Dubai: After Dubai’s luxury homes, it is the turn of the city’s Grade A offices to start seeing signs of change in rents for the first time in five years. Rents at prime office addresses have started to stabilise as demand starts to build up among tenants for bigger floor spaces and flexible fitouts.
Office landlords couldn’t have asked for a better outcome – after the COVID-19 strike last year, it was felt initially that it would be another three to four years before demand picks up again. And that businesses would continue with hybrid work arrangements for this year and 2022 at the very least, which means less need for bigger spaces and new offices.
But the way demand has perked up in recent weeks, analysts are reworking their earlier forecasts. Super-premium locations such as the ICD Brookfield tower in DIFC continues to pull in new tenants. And other addresses in and around the prime commercial locations of Dubai are getting to be just as busy.
As office tenants chase bigger space, those buildings that cannot offer tenants those options keep suffering. It explains the 20 per cent drop in rents at such buildings over the last 12 months as demand shifts to locations and premises that can offer more for a relatively higher rent.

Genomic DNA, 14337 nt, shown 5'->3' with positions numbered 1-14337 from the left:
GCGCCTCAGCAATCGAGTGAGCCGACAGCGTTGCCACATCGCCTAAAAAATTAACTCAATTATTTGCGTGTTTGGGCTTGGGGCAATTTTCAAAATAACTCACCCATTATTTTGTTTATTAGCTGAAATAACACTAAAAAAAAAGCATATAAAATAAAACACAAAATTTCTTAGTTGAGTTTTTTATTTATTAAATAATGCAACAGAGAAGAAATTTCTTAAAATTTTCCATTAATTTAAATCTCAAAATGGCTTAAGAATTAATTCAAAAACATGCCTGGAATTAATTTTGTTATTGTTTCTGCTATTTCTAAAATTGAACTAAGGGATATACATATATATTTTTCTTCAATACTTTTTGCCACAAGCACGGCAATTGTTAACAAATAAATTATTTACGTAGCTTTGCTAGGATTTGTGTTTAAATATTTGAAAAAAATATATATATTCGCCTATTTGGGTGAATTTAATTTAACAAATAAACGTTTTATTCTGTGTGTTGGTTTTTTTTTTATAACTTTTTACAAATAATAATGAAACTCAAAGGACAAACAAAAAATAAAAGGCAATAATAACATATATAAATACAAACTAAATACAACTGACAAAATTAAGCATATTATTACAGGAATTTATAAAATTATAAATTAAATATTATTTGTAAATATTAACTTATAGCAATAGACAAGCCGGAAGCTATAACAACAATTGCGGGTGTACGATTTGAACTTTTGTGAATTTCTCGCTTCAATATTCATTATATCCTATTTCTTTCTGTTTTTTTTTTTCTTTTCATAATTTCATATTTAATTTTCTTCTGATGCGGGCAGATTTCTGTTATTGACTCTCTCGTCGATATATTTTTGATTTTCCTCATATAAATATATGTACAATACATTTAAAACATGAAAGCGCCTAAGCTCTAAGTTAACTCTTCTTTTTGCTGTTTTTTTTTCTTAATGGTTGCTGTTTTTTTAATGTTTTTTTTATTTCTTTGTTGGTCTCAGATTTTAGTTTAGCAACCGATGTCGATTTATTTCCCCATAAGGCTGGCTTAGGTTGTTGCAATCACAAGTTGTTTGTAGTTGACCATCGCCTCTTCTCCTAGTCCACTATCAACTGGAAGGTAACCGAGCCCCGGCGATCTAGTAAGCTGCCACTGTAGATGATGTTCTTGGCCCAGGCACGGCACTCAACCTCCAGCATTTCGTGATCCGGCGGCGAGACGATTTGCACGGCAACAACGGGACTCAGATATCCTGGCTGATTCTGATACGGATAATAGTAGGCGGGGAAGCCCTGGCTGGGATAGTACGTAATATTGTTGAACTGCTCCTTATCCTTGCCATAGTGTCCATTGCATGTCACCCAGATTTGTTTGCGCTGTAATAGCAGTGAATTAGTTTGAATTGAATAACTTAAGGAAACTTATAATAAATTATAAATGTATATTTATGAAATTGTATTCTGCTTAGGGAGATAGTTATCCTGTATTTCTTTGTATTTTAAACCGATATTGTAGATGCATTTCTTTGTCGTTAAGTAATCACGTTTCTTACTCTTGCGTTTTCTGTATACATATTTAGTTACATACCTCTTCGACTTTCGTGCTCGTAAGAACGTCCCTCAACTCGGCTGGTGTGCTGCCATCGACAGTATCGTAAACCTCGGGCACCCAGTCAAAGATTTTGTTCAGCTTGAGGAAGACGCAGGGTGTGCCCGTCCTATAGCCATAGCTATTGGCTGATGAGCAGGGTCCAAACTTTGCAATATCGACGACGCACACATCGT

A decade’s low
Even then, there are opportunities for business-tenants to make full use of the rental situation – lease rates in Dubai are at a “nine-year low”, according to a latest market update from Knight Frank, the property consultancy. For office tenants, the “question has shifted from ‘do I still need an office’ to ‘how much office space do I actually need’. Which explains the steady increase in tenants looking for options.
“The big challenge as we see it will be on how landlords and businesses will attract workers back to their desks in a meaningful way,” said Faisal Durrani, Partner – Head of Middle East Research at Knight Frank. “We know the ‘green agenda’ will be core to this and is likely to influence the real estate decisions of 9 out 12 businesses in the future. So, landlords are in a way being presented with a roadmap to safeguarding future demand and therefore income.”
Contactless points and ample automation options will also decide which office buildings score with tensnts in the near term. “Take the newly completed Supreme Court Chambers on Dubai Creek for instance,” said Durrani. “The automated car parking system results in less vehicle emissions and makes more efficient use of space; a clear indication of how sustainability has been placed at the heart of the user experience.
“And this is already attracting the attention of a number of legal sector tenants. In fact, the building has rapidly achieved over 25 per cent occupancy, with its sustainability credentials being key to its success.”